NASA Ames Research Center – DRAAWP Areas of Focus
David Bubenheim, NASA-ARC, email@example.com
NASA Ames Research Center (NASA-ARC) is a partner with other DRAAWP members in developing science-based, adaptive-management strategies for aquatic invasive weeds in the California Sacramento-San Joaquin River Delta. Changes in climate, long-term drought, and water quality are all suspected of playing roles in the dramatic expansion of invasive aquatic plants and their impact on ecosystems of the San Francisco Bay / California Delta complex. In developing management strategies, it is critical to understand how the Delta is affected by human use and by changes induced by drought or climate shifts. We also need to understand how the plants respond to these altered environments.
NASA is applying remote sensing and modeling technologies to provide aquatic weed mapping, assess the scope and potential impact of weeds, and provide decision support tools for selection of short and long-term management practices. NASA supplies strategic mapping and assessment information to assist Delta weed management teams in the present, and develops information which can be used to build strategic management plans.
Aquatic Weed Mapping - An early product developed by NASA-ARC is a Water Hyacinth Mapping Tool. The satellite-based tool provides water hyacinth distribution maps and tabular reporting of coverage areas in specific waterways throughout the Delta at 14-day intervals. The mapping tool is currently being validated by the DRWAAP team and utilized by the California Department of Boating and Waterways (CA-DBW) to analyze hyacinth movement, direct hyacinth control teams, and assess control treatment effectiveness. Submerged aquatic weeds cannot be mapped using the same satellite as the water interferes with spectral reflectance measurements. Submerged weed mapping tools are being developed using other remote sensing platforms.
Watersheds and Water Quality in the Delta. Land use both in the Delta and in upstream watersheds has an influence on water quality.
We use the Soil Water Assessment Tool (SWAT), a watershed-scale model developed by USDA-ARS, to evaluate the impact of land management practices in large and complex watersheds on the quality and quantity of water entering the Delta. The model uses land-use patterns, soils, elevation, and hydrologic routing to characterize pesticide and nutrient transport from the Sacramento and San Joaquin river watersheds into the Delta. A customized Delta model based on SWAT, Delta-SWAT, has been developed to evaluate land use within the Delta, as well as water extraction to supply those functions, and the resulting return of water to Delta waterways. Delta-SWAT water quality trend estimates are compared with water quality monitoring conducted throughout the Delta.
Gap-Filling Science. A significant gap in relevant science involves understanding how important native and invasive aquatic plants respond to the altered environmental conditions of the Delta. NASA-ARC uses unique controlled environment facilities to define plant response to relevant environmental conditions at time scales appropriate for characterizing response in the Delta. These parameters of response for aquatic plants to water quality (nutrients and contaminants), temperature and light are used to drive a customized model that operates with Delta-SWAT. Plant response can be predicted and so risk of invasive aquatic weed growth can be determined as a result of environmental changes driven by human activities or other sources.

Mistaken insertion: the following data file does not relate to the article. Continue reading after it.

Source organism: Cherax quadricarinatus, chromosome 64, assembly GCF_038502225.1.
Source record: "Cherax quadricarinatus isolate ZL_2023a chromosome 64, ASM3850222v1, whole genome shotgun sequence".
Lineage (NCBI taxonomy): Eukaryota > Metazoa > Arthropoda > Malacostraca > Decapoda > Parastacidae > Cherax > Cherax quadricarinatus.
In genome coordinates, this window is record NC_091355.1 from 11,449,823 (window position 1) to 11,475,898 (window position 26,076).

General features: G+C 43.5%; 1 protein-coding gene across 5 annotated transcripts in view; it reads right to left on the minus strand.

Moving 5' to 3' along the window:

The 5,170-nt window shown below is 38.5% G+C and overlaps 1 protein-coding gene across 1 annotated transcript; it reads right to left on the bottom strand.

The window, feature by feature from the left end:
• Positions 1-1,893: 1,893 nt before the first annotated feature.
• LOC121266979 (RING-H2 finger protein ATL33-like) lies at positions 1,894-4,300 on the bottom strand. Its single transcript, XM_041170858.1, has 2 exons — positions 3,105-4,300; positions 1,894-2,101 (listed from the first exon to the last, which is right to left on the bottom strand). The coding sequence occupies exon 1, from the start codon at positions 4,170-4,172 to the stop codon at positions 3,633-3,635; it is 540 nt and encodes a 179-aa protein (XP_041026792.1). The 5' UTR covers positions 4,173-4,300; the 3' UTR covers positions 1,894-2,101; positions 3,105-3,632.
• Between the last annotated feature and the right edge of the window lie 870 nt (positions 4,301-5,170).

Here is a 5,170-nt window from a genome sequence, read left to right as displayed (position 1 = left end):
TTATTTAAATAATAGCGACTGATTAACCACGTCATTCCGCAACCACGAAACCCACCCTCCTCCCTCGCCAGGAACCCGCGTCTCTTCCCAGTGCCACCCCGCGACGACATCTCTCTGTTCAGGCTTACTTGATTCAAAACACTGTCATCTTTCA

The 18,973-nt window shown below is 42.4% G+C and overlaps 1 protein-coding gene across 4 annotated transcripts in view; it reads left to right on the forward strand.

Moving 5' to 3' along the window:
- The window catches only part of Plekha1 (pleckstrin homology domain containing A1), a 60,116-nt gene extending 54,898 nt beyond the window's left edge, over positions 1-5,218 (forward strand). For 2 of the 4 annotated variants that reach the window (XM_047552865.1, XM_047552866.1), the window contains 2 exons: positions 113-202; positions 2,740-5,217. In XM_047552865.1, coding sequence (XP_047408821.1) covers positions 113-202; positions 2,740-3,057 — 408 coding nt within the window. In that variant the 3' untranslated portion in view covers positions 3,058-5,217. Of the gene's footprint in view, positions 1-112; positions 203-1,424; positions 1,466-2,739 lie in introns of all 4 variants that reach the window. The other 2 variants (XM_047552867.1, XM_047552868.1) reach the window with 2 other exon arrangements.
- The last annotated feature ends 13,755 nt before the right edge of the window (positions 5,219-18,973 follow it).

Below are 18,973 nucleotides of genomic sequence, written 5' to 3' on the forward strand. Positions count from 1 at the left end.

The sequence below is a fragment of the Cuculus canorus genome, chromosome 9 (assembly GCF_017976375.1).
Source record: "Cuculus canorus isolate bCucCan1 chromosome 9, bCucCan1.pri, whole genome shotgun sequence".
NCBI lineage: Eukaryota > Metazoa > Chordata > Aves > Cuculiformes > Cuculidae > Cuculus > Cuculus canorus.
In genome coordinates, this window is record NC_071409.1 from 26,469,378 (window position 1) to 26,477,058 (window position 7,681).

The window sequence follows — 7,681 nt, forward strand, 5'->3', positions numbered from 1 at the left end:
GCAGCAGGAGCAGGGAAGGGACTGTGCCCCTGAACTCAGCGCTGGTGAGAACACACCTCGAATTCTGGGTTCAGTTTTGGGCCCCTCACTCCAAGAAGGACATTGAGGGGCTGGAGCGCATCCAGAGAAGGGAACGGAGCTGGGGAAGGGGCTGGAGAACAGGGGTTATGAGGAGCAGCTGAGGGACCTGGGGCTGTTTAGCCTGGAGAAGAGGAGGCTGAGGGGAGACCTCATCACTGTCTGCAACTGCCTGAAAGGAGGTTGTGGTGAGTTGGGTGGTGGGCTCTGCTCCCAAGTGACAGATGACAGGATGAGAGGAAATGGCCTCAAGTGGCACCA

Decision Support Tools – Delta-SWAT provides a tool for evaluating temporal and spatial effects of land-use and altered environments in the Delta and contributing watersheds on aquatic weed growth. Using Delta-SWAT for simulation modeling allows evaluation of historic and current conditions as well as consideration of future potential climate change. Inclusion of management practice (biological, chemical, mechanical, others) impacts on invasive aquatic weeds and associated resources and costs required for specific practices, provides a basis for evaluating management practice outcomes. Delta-SWAT adds to the scientific understanding of dynamics in the Delta and enhances development of science-informed, management strategies and practices.
The project combines the science, operations, and economic implications related to various scenarios for integrated management of aquatic weeds in the Delta to help land and waterway managers make science-informed decisions regarding management and outcomes. Methods developed by the project can become routine land and water management tools. New high-resolution NASA sensor systems could provide standard data packages specifically designed for water system and ecosystems assessment and management. These methods developed and demonstrated in the California Delta may provide a template for improved management of resources in complex river delta systems worldwide.